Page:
By Caritas Europa
Food insecurity has been increasing worldwide, compromising chances of achieving SDG 2 – zero hunger – by 2030.
European leaders have repeatedly emphasised the impact of the war in Ukraine on food availability and prices worldwide and the need to increase food production, as they launched multiple initiatives in 2022 to address global food insecurity. However, they have not yet addressed structural issues undermining global food security, such as unjust international trade rules, a lack of political voice, and a lack of access to resources for small-scale farmers – issues where the EU has a vital role to play.
A recent Caritas Europa briefing paper analyses the initiatives launched by the EU in 2022 in light of the short-termism of the EU’s response to global food insecurity and the limited political attention and resources allocated to real solutions to the causes of food insecurity. As part of this analysis, Caritas Europa examines whether the initiatives have aligned with the urgent need to transition toward just and sustainable food systems.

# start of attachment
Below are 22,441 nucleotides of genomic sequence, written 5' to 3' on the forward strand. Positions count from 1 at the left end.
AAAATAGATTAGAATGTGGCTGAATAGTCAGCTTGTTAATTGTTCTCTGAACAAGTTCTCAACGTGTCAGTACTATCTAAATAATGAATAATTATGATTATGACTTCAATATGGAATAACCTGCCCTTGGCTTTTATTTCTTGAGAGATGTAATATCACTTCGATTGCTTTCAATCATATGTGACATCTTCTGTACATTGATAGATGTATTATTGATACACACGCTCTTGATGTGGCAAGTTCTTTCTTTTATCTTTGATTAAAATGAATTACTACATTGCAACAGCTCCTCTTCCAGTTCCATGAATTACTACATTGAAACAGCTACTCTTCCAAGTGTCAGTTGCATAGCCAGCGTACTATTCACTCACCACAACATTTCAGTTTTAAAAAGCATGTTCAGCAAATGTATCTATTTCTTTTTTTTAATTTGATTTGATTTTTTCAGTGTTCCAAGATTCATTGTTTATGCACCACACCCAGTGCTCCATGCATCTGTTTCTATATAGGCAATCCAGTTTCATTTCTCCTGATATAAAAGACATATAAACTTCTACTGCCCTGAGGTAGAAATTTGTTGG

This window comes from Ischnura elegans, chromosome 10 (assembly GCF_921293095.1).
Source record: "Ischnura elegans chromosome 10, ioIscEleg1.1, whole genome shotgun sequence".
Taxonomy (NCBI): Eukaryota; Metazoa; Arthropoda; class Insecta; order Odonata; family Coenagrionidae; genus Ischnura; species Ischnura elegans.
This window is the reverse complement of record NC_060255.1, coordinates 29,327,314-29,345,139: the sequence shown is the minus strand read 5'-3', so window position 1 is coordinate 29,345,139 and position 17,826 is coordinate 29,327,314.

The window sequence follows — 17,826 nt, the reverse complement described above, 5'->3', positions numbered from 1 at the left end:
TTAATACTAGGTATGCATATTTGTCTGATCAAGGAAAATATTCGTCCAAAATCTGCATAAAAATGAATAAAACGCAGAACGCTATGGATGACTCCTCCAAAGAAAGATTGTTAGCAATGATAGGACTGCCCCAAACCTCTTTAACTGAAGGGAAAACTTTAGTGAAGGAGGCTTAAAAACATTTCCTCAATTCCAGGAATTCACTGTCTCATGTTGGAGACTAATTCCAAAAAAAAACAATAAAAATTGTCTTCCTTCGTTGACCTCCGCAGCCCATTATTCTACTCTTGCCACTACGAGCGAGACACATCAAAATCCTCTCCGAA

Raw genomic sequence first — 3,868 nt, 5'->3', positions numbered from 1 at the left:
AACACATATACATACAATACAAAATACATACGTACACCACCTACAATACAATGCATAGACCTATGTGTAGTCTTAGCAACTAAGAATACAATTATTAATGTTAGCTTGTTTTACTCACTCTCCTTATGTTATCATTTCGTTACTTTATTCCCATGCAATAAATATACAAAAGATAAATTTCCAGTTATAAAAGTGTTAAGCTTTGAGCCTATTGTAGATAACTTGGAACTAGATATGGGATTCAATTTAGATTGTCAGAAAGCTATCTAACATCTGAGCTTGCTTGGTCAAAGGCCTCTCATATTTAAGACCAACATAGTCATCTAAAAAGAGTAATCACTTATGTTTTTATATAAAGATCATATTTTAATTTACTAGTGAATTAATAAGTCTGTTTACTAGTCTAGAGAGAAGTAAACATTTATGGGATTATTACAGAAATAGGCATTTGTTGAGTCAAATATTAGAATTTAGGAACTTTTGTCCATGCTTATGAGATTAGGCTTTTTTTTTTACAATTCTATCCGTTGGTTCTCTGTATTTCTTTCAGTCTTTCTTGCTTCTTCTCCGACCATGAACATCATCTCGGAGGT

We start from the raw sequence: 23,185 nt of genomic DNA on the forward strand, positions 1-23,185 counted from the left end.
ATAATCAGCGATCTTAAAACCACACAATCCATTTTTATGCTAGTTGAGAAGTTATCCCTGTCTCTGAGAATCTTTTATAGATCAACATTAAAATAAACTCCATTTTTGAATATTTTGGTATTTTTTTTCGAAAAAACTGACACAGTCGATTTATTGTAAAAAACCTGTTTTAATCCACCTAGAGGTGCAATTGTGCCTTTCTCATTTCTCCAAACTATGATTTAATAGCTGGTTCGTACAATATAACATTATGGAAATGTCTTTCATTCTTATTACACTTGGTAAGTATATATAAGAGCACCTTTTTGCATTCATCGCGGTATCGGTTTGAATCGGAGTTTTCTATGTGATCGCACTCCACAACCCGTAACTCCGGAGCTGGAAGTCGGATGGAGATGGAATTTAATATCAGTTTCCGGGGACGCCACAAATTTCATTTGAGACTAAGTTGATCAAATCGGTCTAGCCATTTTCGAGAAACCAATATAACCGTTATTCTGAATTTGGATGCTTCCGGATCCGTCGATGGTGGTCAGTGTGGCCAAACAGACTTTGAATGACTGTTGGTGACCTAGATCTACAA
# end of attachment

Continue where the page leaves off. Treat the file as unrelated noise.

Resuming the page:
Policy recommendations are laid out in the paper, which call on the European Commission and the European Council, for instance, to prioritise channelling humanitarian funds directly to local civil society organisations, to increase investment in agroecology, and to maintain Policy Coherence for Development principles, especially in the areas of climate, trade, and corporate due diligence.